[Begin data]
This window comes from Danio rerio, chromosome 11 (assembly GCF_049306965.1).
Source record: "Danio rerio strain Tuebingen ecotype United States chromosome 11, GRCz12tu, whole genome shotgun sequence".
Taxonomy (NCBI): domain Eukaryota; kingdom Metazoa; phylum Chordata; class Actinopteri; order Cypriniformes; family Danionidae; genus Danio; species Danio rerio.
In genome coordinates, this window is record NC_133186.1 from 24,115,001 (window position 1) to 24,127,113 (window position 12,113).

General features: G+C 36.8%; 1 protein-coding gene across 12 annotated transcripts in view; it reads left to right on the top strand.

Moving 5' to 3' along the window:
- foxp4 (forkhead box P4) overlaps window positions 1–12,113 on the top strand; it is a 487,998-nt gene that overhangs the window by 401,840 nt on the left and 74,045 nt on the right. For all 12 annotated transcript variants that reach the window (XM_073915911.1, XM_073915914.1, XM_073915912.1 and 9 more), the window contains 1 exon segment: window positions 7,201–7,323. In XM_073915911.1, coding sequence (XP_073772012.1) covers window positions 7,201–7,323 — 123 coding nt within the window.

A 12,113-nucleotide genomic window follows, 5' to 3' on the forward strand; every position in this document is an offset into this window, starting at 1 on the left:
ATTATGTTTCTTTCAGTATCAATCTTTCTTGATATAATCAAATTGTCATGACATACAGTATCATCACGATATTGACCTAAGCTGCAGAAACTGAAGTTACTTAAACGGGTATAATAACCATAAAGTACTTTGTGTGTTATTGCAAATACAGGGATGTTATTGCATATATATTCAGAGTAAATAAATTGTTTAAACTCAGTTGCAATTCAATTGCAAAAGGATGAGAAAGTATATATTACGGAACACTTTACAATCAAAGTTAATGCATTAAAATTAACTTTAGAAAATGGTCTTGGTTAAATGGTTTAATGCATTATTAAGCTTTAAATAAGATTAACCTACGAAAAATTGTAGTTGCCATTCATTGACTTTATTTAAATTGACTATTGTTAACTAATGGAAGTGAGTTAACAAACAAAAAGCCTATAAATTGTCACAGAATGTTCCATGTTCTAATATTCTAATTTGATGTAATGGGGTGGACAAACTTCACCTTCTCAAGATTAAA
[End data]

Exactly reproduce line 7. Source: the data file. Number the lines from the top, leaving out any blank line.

- foxp4 (forkhead box P4) overlaps window positions 1–12,113 on the top strand; it is a 487,998-nt gene that overhangs the window by 401,840 nt on the left and 74,045 nt on the right. For all 12 annotated transcript variants that reach the window (XM_073915911.1, XM_073915914.1, XM_073915912.1 and 9 more), the window contains 1 exon segment: window positions 7,201–7,323. In XM_073915911.1, coding sequence (XP_073772012.1) covers window positions 7,201–7,323 — 123 coding nt within the window.